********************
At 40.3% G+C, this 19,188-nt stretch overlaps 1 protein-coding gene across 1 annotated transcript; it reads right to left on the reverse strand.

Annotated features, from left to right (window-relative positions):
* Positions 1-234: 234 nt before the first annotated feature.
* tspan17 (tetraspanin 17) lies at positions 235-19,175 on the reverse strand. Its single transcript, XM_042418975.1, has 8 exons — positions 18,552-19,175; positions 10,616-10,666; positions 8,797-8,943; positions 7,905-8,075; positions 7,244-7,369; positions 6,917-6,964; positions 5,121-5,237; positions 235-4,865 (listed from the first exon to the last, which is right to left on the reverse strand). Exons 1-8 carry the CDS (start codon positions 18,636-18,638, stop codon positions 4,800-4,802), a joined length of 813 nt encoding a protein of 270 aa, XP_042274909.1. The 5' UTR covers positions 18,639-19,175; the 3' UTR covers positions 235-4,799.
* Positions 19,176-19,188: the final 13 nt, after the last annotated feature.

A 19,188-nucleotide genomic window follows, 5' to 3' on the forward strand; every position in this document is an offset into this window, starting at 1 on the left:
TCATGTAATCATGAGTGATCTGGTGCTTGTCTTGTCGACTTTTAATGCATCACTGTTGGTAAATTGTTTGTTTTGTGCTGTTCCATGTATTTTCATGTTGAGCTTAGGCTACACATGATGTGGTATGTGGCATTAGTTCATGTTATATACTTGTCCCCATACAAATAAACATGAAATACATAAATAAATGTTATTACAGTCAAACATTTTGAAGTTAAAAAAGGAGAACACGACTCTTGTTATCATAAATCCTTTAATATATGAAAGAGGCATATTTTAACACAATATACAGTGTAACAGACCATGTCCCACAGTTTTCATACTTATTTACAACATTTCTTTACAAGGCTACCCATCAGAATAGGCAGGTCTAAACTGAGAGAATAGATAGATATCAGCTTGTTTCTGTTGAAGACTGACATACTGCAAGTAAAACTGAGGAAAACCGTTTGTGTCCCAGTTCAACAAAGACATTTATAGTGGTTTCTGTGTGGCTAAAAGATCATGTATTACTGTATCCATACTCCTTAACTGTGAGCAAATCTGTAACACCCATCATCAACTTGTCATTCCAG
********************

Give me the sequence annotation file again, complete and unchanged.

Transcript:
At 40.3% G+C, this 19,188-nt stretch overlaps 1 protein-coding gene across 1 annotated transcript; it reads right to left on the reverse strand.

Annotated features, from left to right (window-relative positions):
* Positions 1-234: 234 nt before the first annotated feature.
* tspan17 (tetraspanin 17) lies at positions 235-19,175 on the reverse strand. Its single transcript, XM_042418975.1, has 8 exons — positions 18,552-19,175; positions 10,616-10,666; positions 8,797-8,943; positions 7,905-8,075; positions 7,244-7,369; positions 6,917-6,964; positions 5,121-5,237; positions 235-4,865 (listed from the first exon to the last, which is right to left on the reverse strand). Exons 1-8 carry the CDS (start codon positions 18,636-18,638, stop codon positions 4,800-4,802), a joined length of 813 nt encoding a protein of 270 aa, XP_042274909.1. The 5' UTR covers positions 18,639-19,175; the 3' UTR covers positions 235-4,799.
* Positions 19,176-19,188: the final 13 nt, after the last annotated feature.

A 19,188-nucleotide genomic window follows, 5' to 3' on the forward strand; every position in this document is an offset into this window, starting at 1 on the left:
TCATGTAATCATGAGTGATCTGGTGCTTGTCTTGTCGACTTTTAATGCATCACTGTTGGTAAATTGTTTGTTTTGTGCTGTTCCATGTATTTTCATGTTGAGCTTAGGCTACACATGATGTGGTATGTGGCATTAGTTCATGTTATATACTTGTCCCCATACAAATAAACATGAAATACATAAATAAATGTTATTACAGTCAAACATTTTGAAGTTAAAAAAGGAGAACACGACTCTTGTTATCATAAATCCTTTAATATATGAAAGAGGCATATTTTAACACAATATACAGTGTAACAGACCATGTCCCACAGTTTTCATACTTATTTACAACATTTCTTTACAAGGCTACCCATCAGAATAGGCAGGTCTAAACTGAGAGAATAGATAGATATCAGCTTGTTTCTGTTGAAGACTGACATACTGCAAGTAAAACTGAGGAAAACCGTTTGTGTCCCAGTTCAACAAAGACATTTATAGTGGTTTCTGTGTGGCTAAAAGATCATGTATTACTGTATCCATACTCCTTAACTGTGAGCAAATCTGTAACACCCATCATCAACTTGTCATTCCAG